Dickson 8.9 28.93 12.23 35.8 21.06 11.29 36.09
Fadden 15.9 36.03 19.72 50.29 19.25 11.91 32.13
Fairfax 12.4 35.54 14.44 40.51 20.87 10.2 27.98
Fisher 11 35.74 14.1 39.19 19.36 10.18 27.79
Flynn 7.7 25.53 11.63 30.4 16.12 11.3 32.2
Forde 11.5 30.72 12.84 38.64 18.12 11.72 34.88
Groom 18.8 28.39 15.8 40.9 18.35 13.82 29.07
Herbert 6.2 27.68 19.5 45.14 17.52 16.87 32.61
Hinkler 8.3 37.25 10.5 32.65 15.86 8.95 22.47
Leichhardt 10.3 30.17 14.9 35.71 18.75 12.11 30.65
Longman 6.7 35.07 14.5 40.79 17.05 11.21 30.71
Maranoa 21 28.27 10.2 28.08 16.7 9.57 24.49
McPherson 13.9 37.26 16.5 43.11 19.95 11.55 29.7
Moncrief 19.5 37.55 17.1 41.64 18.26 13.63 27.24
Moreton 2.8 30.7 16.2 40.72 19.1 16.5 28.21
Petrie 7.4 31.1 13.6 36.2 18.37 11.33 30.69
Ryan 10.4 25.87 17.3 43.99 22.6 20.85 24.69
WideBay 12.2 35.24 11.4 33.79 18.37 8.22 23.95
Qld Average   31.46 14.66 37.76 18.06 12.7 29.7

And now we’ll rank them such that the highest proportion gets the number 1 position, the second highest the number 2 position and so on.

Division HA Rank SLA1+ rank PT rank 18-24 rank Lower White/Upper Blue rank
Blair 15 21 17 6 12
Bowman 10 12 5 10 3
Dawson 17 19 19 9 4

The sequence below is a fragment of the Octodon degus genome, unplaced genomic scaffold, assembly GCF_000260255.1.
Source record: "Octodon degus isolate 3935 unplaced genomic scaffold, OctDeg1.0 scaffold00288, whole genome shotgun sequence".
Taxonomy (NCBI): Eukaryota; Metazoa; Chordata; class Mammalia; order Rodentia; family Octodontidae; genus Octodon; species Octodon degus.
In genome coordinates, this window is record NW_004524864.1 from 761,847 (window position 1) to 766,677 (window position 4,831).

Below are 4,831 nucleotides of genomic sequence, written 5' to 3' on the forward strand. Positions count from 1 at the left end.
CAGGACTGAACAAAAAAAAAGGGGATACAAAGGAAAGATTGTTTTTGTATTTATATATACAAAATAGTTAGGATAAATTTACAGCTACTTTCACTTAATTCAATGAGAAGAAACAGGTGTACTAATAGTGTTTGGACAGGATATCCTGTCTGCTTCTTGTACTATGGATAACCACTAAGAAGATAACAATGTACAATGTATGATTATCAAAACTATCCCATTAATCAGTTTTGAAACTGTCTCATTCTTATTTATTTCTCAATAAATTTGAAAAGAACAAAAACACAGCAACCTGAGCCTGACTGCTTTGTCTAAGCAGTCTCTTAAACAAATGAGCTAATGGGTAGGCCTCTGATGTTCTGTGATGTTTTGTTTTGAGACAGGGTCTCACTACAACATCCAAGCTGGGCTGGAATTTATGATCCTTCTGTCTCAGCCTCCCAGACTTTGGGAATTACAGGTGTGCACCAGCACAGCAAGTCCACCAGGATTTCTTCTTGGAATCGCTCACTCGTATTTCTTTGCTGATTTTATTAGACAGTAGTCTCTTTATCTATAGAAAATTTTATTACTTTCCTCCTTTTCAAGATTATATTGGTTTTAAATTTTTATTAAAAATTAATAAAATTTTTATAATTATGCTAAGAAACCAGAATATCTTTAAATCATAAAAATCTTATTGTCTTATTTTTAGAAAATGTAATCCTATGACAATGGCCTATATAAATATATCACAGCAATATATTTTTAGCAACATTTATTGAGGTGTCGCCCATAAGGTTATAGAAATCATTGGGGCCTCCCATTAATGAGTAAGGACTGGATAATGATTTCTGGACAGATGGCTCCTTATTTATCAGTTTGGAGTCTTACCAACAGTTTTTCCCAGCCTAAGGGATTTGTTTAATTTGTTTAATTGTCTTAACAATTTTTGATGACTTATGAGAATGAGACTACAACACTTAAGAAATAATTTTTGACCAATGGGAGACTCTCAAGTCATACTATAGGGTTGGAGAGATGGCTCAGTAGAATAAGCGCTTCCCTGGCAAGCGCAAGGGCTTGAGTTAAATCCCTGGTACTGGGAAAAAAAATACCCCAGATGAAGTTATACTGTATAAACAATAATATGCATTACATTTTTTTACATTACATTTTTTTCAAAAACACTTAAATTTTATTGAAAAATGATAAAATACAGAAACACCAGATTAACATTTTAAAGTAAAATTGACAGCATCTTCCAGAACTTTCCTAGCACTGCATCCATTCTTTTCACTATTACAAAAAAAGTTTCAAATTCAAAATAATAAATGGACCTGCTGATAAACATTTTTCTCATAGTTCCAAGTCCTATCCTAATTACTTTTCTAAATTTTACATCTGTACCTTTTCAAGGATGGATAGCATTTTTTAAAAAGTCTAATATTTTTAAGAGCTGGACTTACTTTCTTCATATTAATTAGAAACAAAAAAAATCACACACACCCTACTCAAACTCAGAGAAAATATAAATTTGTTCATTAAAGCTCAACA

Dickson 14 15 2 15 1
Fadden 4 1 7 8 7
Fairfax 6 10 3 17 15
Fisher 5 11 6 18 16
Flynn 21 16 20 14 6
Forde 11 14 14 11 2
Groom 16 7 12 4 13
Herbert 19 2 15 2 5
Hinkler 3 18 21 20 21
Leichhardt 13 8 9 7 10
Longman 8 9 16 16 8
Maranoa 18 20 18 19 19
McPherson 2 5 4 12 11
Moncrief 1 4 13 5 17
Moreton 12 6 8 3 14
Petrie 9 13 10 13 9
Ryan 20 3 1 1 18
Wide Bay 7 17 11 21 20

We’ll also measure the difference between each of the raw figures and the Qld State average, to give us an idea of which seats are above or below the average State level for each category. So a positive “diff” figure shows how much it’s above the State average and a negative “diff” figure shows how much the figure is below the State average.

Then we’ll total the averages up for each seat to give us a really rough idea of which seats should be swinging the most – the seats with the largest total would have the higher level of dangerous demographics, the lowest total should have the lowest level of these danger demographics.

And we’ll only use the SLA 1+ figure for this since the SLA5+ overlaps the previous election.

  HA diff SLA 1+diff PT diff 18-24 diff Lower White/ Upper Blue diff total
Fadden 4.57 6.56 1.19 -0.79 2.43 13.96
McPherson 5.8 3.34 1.89 -1.15 0 9.88
Herbert -3.78 6.34 -0.54 4.17 2.91 9.1
Moncrief 6.09 3.94 0.2 0.93 -2.46 8.7
Ryan -5.59 4.14 4.54 8.15 -5.01 6.23
Moreton -0.76 3.04 1.04 3.8 -1.49 5.63
Bowman -0.56 0.44 1.67 -0.95 4.19 4.79
Dickson -2.53 -0.93 3 -1.41 6.39 4.52
Fairfax 4.08 1.28 2.81 -2.5 -1.72 3.95
Longman 3.61 1.34 -1.01 -1.49 1.01 3.46
Forde -0.74 -0.32 0.06 -0.98 5.18 3.2
Fisher 4.28 0.94 1.3 -2.52 -1.91 2.09
Leichhardt -1.29 1.74 0.69 -0.59 0.95 1.5
Groom -3.07 2.64 0.29 1.12 -0.63 0.35
Petrie -0.36 0.44 0.31 -1.37 0.99 0.01
Dawson -3.19 -2.81 -1.84 -0.84 3.89 -4.79
Wide Bay 3.78 -1.76 0.31 -4.48 -5.75 -7.9
Blair -2.82 -3.94 -1.03 -0.25 -0.18 -8.22
Flynn -5.93 -1.53 -1.94 -1.4 2.5 -8.3
Hinkler 5.79 -2.66 -2.2 -3.75 -7.23 -10.05
Maranoa -3.19 -2.96 -1.36 -3.13 -5.21 -15.85